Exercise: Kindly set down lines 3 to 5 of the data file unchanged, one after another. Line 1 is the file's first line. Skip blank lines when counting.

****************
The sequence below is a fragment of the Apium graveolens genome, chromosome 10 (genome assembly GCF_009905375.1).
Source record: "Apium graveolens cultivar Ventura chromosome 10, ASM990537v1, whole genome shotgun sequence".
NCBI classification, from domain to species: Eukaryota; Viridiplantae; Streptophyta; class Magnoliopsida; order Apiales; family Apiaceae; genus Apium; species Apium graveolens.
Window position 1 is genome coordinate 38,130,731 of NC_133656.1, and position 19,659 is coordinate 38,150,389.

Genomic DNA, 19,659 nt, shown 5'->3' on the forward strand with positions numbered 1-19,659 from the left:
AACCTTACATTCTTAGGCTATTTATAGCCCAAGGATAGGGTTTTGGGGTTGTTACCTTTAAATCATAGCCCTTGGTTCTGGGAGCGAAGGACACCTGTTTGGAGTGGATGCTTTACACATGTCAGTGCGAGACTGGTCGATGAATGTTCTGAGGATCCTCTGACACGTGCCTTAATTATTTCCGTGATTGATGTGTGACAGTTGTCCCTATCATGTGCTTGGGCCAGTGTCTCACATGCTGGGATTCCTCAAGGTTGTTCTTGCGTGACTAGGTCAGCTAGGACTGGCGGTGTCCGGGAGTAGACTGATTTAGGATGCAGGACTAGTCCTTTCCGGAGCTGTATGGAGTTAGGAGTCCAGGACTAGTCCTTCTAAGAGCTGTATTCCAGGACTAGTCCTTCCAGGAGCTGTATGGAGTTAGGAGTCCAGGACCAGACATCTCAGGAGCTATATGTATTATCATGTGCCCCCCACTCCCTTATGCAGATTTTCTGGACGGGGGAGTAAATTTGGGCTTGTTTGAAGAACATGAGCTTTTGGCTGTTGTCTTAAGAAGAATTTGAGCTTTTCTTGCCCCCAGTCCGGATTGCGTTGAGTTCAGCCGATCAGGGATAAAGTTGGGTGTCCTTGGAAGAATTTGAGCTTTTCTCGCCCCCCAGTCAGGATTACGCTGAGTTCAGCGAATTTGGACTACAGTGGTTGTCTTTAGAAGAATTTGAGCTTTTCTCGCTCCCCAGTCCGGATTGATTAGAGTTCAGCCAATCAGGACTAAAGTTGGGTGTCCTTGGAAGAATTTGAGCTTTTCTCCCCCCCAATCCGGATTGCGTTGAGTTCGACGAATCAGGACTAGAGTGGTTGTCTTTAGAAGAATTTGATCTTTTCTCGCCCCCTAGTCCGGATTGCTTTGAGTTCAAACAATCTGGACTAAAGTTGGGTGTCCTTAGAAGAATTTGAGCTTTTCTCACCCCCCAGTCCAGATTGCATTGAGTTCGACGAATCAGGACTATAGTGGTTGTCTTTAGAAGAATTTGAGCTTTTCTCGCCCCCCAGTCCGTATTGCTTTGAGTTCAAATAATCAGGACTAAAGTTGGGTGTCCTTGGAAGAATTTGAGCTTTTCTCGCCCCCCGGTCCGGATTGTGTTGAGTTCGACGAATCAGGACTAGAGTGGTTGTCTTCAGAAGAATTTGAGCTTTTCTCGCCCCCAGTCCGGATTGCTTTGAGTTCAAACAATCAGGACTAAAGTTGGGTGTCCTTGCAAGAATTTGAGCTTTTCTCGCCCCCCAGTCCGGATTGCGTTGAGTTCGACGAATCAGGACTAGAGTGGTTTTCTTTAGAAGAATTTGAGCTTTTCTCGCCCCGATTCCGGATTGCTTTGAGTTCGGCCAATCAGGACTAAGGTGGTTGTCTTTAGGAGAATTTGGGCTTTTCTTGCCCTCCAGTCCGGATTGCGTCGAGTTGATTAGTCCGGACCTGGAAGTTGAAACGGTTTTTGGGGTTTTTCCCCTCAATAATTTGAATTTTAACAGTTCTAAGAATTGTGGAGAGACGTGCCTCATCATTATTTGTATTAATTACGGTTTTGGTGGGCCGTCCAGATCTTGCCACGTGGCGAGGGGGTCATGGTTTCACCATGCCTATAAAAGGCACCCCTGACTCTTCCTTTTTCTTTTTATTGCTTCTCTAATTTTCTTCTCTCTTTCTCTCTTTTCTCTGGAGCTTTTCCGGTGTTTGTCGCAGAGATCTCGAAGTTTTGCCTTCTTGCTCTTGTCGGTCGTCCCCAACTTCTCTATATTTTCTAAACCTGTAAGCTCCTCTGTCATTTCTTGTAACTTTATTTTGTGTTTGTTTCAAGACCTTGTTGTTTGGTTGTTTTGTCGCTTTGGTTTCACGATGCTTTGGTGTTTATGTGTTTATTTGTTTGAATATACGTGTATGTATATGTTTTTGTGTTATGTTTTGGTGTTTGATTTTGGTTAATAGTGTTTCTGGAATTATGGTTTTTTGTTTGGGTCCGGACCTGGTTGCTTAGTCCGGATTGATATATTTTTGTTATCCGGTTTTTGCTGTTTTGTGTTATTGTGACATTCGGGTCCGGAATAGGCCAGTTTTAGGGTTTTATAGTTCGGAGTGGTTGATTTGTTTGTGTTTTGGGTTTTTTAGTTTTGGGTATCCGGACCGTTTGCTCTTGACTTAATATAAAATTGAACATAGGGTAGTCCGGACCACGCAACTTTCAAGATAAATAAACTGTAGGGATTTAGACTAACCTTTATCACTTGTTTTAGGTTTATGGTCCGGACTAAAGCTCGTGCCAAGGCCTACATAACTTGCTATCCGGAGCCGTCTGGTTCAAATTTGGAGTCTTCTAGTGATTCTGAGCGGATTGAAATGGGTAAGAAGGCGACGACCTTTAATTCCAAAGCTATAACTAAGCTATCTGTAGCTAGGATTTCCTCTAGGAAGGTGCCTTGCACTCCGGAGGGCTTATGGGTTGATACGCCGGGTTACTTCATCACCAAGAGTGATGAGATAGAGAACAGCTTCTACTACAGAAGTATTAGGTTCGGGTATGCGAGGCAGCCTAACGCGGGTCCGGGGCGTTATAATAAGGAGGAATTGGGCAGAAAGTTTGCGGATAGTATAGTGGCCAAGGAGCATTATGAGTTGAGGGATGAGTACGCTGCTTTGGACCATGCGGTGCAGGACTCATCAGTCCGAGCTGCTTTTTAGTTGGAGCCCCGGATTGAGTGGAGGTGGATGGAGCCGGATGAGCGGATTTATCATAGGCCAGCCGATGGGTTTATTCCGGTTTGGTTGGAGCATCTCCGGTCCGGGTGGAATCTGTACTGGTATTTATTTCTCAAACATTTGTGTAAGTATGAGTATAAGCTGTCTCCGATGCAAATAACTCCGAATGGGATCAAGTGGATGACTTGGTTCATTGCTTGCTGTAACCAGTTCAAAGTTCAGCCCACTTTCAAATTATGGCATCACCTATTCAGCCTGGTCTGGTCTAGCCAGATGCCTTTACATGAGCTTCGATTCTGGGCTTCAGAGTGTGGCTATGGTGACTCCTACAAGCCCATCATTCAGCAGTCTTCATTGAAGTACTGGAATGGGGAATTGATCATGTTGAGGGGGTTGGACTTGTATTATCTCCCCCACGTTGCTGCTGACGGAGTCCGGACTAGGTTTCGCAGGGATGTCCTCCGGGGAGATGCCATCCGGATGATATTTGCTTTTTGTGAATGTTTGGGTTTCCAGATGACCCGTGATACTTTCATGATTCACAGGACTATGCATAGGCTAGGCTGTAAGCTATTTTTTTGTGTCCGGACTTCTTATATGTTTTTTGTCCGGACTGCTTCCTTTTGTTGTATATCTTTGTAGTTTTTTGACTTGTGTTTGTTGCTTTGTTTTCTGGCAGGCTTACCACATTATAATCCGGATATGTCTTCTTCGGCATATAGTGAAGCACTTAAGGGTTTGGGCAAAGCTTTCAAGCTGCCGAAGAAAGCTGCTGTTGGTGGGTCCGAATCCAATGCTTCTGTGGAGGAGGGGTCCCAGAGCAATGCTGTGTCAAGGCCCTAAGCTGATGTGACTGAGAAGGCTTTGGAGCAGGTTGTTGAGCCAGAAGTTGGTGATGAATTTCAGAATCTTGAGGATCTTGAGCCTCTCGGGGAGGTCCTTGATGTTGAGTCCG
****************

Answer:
NCBI classification, from domain to species: Eukaryota; Viridiplantae; Streptophyta; class Magnoliopsida; order Apiales; family Apiaceae; genus Apium; species Apium graveolens.
Window position 1 is genome coordinate 38,130,731 of NC_133656.1, and position 19,659 is coordinate 38,150,389.

Genomic DNA, 19,659 nt, shown 5'->3' on the forward strand with positions numbered 1-19,659 from the left: